Opinion: Where Did Nintendo Go Wrong?

It’s been a long time since the heady days of the original Wii, which couldn’t be found on shelves for months and months after release due to explosive sales. While I’ve always maintained that the Wii U could never even hope to hit the sales numbers of the Wii, the launch of the Wii U was worse than even I anticipated.

From consumers not understanding that the Wii U was a new console, to many first-party titles failing to hit expected sales goals (or being delayed so that it’s inevitable that they won’t hit those goals… we’re looking at you, Ubisoft’s Watch Dogs…), it may seem like the future of Nintendo remains in question, and we fans have much to be concerned about.

Fear not, fellow Nintendo-phile! Don’t forget that Nintendo has been around for a long time and their fiscally conservative nature as a company has served them well over the years. Currently, they have enough money in the bank (actual cash-money) to run a significant financial deficit for literally decades before feeling the heat. Nintendo isn’t going anywhere, anytime soon.

That being said, there is no question that they are lagging behind their competitors. A couple of steps in the right direction could do much to level the playing field. Here are a few ways they could do it:

1. Stop lagging in the technology arms race!

Nintendo has always put a focus on building ingenuity into their new platforms, rather than just utilizing the latest technology. Their plan has been to keep the cost of a new console down so that it’s accessible to many consumers. Unfortunately, this hasn’t always worked. The Wii was an outlier and probably a once in a lifetime occurrence. I suspect it would’ve sold just as well if Nintendo had packed it full of technology on par with the other “next gen” platforms for a higher cost.

If Nintendo bundles their creative, different approach with hardware that can compete on the same level as Microsoft and Sony, they just might be able to court much of the hardcore console fanboy audience.

In addition, the underlying software really needs to catch up with current technology. I lost my 3DS last year, and with it went my 2000+ street passes and all my purchased / downloaded games. I cannot believe that in this day and age all that stuff is tied directly to the hardware unit, rather than stored in a cloud-based account. I can’t even bring myself to play a 3DS anymore, I lost too much. I bought a new one, but it mostly sits around and collects dust these days.

2. Cross-buy capabilities.

Why can’t I link my 3DS and Wii U together, allowing me to buy the games once, and play them on either system? This is obviously a bit more difficult to enforce with third-party developers, but there is no reason why Nintendo can’t do this with their first-party offerings.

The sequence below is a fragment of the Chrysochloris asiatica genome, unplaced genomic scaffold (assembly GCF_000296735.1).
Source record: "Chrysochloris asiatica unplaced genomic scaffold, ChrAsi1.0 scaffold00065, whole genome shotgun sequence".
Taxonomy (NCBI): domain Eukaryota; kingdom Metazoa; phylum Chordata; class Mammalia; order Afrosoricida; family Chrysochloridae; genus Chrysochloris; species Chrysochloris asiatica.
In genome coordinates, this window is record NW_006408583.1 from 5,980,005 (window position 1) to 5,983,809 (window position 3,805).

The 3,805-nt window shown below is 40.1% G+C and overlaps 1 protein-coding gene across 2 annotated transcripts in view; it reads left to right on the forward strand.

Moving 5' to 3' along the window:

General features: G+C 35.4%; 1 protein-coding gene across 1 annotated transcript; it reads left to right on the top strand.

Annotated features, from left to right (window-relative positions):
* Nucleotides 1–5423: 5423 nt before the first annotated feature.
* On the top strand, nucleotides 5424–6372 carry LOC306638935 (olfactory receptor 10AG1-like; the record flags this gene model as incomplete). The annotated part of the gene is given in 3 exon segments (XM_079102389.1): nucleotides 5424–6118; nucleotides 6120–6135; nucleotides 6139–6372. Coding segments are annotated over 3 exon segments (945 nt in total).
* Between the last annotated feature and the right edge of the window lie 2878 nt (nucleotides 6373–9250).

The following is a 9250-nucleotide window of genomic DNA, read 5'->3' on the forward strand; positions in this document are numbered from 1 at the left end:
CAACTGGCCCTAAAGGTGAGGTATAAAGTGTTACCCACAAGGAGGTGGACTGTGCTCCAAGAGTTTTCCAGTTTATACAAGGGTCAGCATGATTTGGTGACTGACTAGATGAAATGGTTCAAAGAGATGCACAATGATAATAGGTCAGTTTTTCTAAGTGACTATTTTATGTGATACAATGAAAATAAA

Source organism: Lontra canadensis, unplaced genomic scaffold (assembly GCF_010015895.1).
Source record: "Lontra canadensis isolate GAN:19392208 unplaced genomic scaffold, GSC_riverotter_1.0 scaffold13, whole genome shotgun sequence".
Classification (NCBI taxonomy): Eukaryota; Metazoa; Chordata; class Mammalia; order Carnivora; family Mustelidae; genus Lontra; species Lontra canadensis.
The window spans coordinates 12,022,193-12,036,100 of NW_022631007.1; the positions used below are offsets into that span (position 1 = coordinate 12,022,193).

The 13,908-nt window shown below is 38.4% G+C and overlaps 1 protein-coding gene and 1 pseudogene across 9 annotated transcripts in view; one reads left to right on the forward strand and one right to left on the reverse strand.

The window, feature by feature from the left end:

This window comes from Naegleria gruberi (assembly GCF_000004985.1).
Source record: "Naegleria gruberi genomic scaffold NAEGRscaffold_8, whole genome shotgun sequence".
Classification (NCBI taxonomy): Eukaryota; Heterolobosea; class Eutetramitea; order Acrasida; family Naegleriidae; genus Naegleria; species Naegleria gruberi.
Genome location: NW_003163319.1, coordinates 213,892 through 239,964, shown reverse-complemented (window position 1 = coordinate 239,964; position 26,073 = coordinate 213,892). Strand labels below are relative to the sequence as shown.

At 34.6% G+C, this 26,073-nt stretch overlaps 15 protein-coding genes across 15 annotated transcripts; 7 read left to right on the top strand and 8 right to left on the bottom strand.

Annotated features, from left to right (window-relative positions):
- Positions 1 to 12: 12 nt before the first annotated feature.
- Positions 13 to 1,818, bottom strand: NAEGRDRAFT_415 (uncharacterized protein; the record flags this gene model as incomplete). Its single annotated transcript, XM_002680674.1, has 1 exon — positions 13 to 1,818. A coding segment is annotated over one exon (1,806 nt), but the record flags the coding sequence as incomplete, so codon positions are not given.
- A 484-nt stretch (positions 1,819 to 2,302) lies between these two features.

Not many people will buy the same game for multiple platforms unless they are a super fan of that particular series, and even then it’s questionable. However, if consumers could buy the game once and play it at home, then take it with them on the road, there would be a great increase in the perceived value of the purchase. Book sellers have been recently bundling digital versions of their book with the hardcopy, and this has worked very well. I think it could work for console games too.

3. Continue to develop first-party support and new IPs.

Nintendo’s strength has always been the iconic characters that make up its first-party library of games. They will always have trouble courting third-party developers until the Wii U is viewed as being on par with the latest iterations of the Playstation and Xbox systems.

In the meantime, what’s Nintendo to do? One possibility is to put more effort into developing a higher capacity for original IPs that can only be found on Nintendo platforms. The greater the selection of unique, well-crafted and high-quality produced games available only on Nintendo platforms, the more likely the company is to court converts from across the fence.

Sure, Nintendo is currently sitting pretty from a broad financial perspective, but that’s no reason for them to rest on their laurels and do nothing. In fact, that’s a sure way to hasten their demise, even it if does take decades to come about. Now is the time to take active steps to regain ground so Nintendo can rise back up to its former glory days.

Not that I’m implying they’re sitting about, of course. There are a number of anticipated announcements about to come down the line from E3, and these may have an impact on how Nintendo is viewed and what their future looks like for the year ahead. Their annual investors’ meeting will be held in the weeks following the event, so we’ll undoubtedly be hearing more about Nintendo’s strategy to regain ground in the coming year—perhaps some tangible action points based around Nintendo’s assertion earlier this year that they were taking a hard look at the company and its priorities, and finding new ways to do business.

And if there’s one company that has been doing business consistently, despite the highs and lows that come with operating within the fickle gaming industry, it’s Nintendo.


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Author: Dave View all posts by
Dave will tell you that he likes to play video games, this is in fact a lie. What he really likes to do is buy games, and leaving them sitting unopened on his shelf. He is a monster.

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